If mental assent is a necessary element of contract, and if offer and acceptance are important merely as proving this mental assent, as the ultimate fact to be established, a failure of either party to express his actual intent is of vital importance as indicating that no assent existed though the appearance of assent might be established by an offer and acceptance. That is, if A said, " I offer to sell my horse " for a certain price when he meant he would sell his cow, and the offeree accepted the offer intending to buy the horse, there would be no contract because no mutual assent.

21 Equity Jurisprudence (13th ed.), 108.

311 Columbia Law Rev. 199 (Foulke).

4 An illustration of the danger of understanding mistake in the sense of act rather than in the act of state of mind is illustrated by the language in Meek v. Hurst, 223 Mo. 688, 696, 122 S. W. 1022, and Wolz v. Venard, 253

Mo. 67, 83, 161 S. W. 760, intimating that a mistake of a scrivener in writing a deed was of no consequence unless he was the agent of both parties, for otherwise it is said the mistake (apparently meaning the erroneous writing) would not be that of both parties. It is obvious that the mental error of both does not depend on the agency of the scrivener.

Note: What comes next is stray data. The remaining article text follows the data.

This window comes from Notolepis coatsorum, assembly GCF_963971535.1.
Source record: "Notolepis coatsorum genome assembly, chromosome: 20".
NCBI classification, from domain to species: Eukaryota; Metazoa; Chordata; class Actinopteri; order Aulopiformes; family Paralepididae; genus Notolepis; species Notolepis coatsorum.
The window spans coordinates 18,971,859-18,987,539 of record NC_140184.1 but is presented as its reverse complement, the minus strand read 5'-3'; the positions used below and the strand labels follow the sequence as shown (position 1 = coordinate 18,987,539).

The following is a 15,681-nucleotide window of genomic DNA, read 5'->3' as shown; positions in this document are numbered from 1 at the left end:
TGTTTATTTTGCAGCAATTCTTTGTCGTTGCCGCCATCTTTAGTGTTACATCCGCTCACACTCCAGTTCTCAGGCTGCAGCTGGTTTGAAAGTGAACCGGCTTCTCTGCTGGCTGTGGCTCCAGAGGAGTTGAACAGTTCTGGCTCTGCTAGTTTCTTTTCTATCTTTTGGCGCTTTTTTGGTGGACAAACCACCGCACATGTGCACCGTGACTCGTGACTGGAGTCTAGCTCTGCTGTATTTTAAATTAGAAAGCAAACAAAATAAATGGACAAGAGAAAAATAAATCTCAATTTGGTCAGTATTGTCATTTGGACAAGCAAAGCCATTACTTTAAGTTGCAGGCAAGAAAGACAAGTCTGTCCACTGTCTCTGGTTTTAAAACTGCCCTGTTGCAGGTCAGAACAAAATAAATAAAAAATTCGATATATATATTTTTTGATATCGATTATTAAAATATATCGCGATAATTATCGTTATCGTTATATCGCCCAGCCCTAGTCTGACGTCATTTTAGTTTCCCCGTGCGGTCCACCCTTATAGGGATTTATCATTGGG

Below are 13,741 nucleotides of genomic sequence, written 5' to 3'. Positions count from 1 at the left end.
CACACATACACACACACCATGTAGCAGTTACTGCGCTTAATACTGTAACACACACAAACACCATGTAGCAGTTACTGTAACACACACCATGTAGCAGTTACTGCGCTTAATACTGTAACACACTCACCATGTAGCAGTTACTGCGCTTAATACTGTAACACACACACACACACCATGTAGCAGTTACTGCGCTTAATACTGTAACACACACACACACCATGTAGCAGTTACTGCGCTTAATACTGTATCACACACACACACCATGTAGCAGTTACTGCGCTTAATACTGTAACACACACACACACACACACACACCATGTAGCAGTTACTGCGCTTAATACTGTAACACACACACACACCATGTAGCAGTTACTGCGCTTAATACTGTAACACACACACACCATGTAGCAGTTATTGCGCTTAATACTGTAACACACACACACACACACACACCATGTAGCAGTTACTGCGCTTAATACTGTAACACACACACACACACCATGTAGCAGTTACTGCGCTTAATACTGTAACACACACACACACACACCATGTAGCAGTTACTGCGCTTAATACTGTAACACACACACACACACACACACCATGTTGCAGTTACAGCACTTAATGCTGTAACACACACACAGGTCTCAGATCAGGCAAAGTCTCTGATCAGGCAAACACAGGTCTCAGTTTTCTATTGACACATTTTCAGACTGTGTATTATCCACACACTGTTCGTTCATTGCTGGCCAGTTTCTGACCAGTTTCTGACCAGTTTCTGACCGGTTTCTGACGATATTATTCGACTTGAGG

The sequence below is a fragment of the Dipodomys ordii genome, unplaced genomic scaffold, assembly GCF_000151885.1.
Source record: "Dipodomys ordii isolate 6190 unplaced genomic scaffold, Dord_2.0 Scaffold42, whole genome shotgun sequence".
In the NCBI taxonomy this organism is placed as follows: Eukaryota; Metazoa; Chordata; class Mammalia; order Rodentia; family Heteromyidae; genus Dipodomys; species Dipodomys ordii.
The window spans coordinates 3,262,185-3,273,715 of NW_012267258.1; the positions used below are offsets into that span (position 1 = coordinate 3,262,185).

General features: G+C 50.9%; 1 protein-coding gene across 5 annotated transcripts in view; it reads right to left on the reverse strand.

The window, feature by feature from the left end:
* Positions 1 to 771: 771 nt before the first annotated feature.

On the other hand, if the expression of assent by the parties is what constitutes a contract, there are the essential dements in the case in question. As has previously been shown,6 it seems clear that whatever difference there may be in the expressions of courts,6 the actual results of the decisions favor the objective theory. This is sufficiently indicated in the decisions at law on the parol evidence rule (which is necessarily based on the assumption that the written expression of the parties is controlling) and by the decisions on unwritten contracts enforcing liability although there may have been misunderstanding between the parties,7 for under the subjective view any misunderstanding between the parties would be fatal unless an estoppel could be made out. Doubtless the law is generally expressed in terms of subjective assent, rather than of objective expressions, the latter being said to be "evidence" of the former, as for example in the so-called parol evidence rule; but when it is established that this is no rule of evidence8 the whole subjective theory falls to the ground. Under the guise of conclusive presumptions of mental assent from external acts, the law has been so built up that it can be now expressed accurately only by saying that the elements requisite for the formation of a contract are exclusively external.